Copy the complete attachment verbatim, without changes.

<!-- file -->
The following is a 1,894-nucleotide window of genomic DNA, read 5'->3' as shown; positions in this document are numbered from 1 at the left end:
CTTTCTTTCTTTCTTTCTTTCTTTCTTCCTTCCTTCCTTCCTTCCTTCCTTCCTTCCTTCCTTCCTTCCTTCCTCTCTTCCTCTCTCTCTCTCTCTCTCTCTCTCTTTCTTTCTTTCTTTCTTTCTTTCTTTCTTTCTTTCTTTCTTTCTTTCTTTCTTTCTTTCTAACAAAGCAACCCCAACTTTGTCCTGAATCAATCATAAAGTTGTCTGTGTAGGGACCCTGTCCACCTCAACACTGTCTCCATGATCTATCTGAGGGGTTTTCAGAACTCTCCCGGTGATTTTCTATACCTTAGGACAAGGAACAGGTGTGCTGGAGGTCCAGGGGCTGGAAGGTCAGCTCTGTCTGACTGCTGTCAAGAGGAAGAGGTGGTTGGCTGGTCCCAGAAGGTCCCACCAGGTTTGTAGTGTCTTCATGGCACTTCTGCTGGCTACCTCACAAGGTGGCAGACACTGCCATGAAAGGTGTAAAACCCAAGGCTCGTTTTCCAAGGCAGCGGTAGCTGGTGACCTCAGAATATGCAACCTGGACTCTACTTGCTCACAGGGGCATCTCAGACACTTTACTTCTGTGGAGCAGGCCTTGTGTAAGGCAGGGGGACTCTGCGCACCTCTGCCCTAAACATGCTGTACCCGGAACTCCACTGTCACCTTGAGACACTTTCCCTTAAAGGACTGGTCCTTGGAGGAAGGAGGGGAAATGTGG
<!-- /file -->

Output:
The following is a 1,894-nucleotide window of genomic DNA, read 5'->3' as shown; positions in this document are numbered from 1 at the left end:
CTTTCTTTCTTTCTTTCTTTCTTTCTTCCTTCCTTCCTTCCTTCCTTCCTTCCTTCCTTCCTTCCTTCCTTCCTCTCTTCCTCTCTCTCTCTCTCTCTCTCTCTCTTTCTTTCTTTCTTTCTTTCTTTCTTTCTTTCTTTCTTTCTTTCTTTCTTTCTTTCTTTCTAACAAAGCAACCCCAACTTTGTCCTGAATCAATCATAAAGTTGTCTGTGTAGGGACCCTGTCCACCTCAACACTGTCTCCATGATCTATCTGAGGGGTTTTCAGAACTCTCCCGGTGATTTTCTATACCTTAGGACAAGGAACAGGTGTGCTGGAGGTCCAGGGGCTGGAAGGTCAGCTCTGTCTGACTGCTGTCAAGAGGAAGAGGTGGTTGGCTGGTCCCAGAAGGTCCCACCAGGTTTGTAGTGTCTTCATGGCACTTCTGCTGGCTACCTCACAAGGTGGCAGACACTGCCATGAAAGGTGTAAAACCCAAGGCTCGTTTTCCAAGGCAGCGGTAGCTGGTGACCTCAGAATATGCAACCTGGACTCTACTTGCTCACAGGGGCATCTCAGACACTTTACTTCTGTGGAGCAGGCCTTGTGTAAGGCAGGGGGACTCTGCGCACCTCTGCCCTAAACATGCTGTACCCGGAACTCCACTGTCACCTTGAGACACTTTCCCTTAAAGGACTGGTCCTTGGAGGAAGGAGGGGAAATGTGG